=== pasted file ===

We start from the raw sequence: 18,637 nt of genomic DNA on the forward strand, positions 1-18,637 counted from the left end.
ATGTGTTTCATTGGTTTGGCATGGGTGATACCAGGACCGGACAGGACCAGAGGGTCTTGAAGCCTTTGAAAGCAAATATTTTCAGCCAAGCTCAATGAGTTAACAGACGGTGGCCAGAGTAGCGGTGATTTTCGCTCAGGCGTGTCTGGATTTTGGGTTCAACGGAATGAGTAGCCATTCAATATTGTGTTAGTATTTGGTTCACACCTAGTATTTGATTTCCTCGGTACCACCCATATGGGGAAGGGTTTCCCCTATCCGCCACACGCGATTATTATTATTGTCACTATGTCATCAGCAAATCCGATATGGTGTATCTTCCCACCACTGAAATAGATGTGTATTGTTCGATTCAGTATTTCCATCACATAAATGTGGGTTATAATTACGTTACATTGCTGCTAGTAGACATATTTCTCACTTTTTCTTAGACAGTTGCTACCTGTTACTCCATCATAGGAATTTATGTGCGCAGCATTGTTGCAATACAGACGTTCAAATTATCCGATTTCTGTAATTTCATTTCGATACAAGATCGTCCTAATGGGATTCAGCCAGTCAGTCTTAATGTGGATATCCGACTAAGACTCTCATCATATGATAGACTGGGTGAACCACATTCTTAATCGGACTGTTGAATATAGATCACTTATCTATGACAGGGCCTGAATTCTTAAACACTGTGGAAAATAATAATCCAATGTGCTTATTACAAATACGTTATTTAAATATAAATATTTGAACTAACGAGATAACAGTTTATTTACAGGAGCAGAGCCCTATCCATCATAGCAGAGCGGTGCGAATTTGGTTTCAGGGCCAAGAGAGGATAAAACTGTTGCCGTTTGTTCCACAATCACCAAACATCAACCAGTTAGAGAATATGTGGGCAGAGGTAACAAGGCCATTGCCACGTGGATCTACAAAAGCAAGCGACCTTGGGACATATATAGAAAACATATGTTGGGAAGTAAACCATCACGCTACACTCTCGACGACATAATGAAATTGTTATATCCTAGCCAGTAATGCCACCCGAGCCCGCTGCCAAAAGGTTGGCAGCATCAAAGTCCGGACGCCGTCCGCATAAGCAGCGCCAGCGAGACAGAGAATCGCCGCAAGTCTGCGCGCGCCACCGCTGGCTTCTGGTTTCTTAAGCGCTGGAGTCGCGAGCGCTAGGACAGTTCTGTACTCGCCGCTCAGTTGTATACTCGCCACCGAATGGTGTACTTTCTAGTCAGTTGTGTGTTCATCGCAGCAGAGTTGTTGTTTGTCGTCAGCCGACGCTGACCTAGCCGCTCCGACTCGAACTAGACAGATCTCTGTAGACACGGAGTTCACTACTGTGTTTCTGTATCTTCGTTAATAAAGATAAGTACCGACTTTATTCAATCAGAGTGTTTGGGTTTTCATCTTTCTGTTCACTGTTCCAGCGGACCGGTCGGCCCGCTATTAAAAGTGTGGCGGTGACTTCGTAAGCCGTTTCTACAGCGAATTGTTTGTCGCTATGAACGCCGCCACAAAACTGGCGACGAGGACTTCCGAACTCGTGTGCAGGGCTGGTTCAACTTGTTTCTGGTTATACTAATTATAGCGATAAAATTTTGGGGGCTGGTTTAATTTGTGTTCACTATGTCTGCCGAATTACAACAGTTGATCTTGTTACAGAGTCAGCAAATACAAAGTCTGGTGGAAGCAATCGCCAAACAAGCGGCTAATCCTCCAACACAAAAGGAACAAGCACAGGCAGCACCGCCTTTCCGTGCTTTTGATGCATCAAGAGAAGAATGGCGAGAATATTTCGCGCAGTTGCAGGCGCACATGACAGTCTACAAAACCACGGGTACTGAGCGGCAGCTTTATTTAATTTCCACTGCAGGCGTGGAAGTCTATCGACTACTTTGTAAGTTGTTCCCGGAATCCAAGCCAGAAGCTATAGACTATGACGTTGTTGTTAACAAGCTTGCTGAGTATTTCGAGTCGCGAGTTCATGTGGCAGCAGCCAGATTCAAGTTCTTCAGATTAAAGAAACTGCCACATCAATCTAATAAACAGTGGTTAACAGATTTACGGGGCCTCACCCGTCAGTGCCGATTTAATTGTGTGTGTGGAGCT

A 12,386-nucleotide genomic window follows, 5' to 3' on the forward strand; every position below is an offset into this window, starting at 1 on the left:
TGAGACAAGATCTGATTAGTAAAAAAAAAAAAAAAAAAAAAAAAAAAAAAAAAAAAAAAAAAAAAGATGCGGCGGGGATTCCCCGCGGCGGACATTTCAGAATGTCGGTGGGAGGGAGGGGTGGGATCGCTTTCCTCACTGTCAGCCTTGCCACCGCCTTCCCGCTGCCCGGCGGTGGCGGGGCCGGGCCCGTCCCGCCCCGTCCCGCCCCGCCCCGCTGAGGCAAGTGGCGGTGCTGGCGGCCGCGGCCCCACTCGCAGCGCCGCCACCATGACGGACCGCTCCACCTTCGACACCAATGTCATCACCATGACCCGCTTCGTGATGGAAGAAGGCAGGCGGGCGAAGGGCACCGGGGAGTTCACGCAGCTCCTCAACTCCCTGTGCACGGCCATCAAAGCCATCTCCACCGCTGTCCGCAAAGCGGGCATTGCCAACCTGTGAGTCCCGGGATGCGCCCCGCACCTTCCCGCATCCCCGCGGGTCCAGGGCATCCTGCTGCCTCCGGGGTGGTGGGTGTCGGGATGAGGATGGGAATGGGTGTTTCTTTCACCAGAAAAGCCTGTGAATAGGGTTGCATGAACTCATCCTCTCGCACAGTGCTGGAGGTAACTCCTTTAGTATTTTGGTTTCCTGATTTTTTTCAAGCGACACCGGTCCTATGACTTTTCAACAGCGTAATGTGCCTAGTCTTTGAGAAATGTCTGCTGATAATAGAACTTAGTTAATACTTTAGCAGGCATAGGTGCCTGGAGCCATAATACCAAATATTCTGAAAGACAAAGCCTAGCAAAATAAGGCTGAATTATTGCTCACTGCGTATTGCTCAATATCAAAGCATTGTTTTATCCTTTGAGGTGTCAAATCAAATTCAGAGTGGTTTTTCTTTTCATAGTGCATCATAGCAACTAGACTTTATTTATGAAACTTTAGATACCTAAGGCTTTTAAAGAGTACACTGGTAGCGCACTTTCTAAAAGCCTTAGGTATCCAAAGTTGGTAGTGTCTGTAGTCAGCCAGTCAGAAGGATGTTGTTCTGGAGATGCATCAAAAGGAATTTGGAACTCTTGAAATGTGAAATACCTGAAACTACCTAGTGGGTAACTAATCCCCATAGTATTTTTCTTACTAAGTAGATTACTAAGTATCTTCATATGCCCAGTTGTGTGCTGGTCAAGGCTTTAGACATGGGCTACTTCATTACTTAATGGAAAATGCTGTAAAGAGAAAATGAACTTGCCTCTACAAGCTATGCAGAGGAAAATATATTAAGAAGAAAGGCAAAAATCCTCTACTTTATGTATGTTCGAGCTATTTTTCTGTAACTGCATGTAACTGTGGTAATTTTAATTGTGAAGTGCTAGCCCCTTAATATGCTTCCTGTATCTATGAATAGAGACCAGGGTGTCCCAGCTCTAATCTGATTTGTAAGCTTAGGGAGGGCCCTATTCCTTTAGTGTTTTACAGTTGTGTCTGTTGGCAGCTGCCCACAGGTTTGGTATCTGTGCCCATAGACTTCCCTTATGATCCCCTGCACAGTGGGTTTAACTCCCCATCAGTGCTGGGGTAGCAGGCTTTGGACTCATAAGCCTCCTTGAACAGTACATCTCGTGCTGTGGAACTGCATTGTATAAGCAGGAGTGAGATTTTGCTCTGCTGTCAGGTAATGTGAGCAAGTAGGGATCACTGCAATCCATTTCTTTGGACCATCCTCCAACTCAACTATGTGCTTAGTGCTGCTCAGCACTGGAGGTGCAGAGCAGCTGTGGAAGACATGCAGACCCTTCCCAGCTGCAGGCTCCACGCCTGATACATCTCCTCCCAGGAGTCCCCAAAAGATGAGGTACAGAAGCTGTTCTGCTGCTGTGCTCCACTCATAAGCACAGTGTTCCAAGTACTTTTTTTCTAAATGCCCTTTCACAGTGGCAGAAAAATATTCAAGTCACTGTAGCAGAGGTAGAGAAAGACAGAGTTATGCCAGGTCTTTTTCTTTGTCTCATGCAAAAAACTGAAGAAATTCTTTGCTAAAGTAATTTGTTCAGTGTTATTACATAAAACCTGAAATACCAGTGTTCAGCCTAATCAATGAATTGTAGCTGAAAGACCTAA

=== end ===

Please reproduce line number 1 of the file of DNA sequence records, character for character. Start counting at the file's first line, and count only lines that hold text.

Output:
We start from the raw sequence: 18,637 nt of genomic DNA on the forward strand, positions 1-18,637 counted from the left end.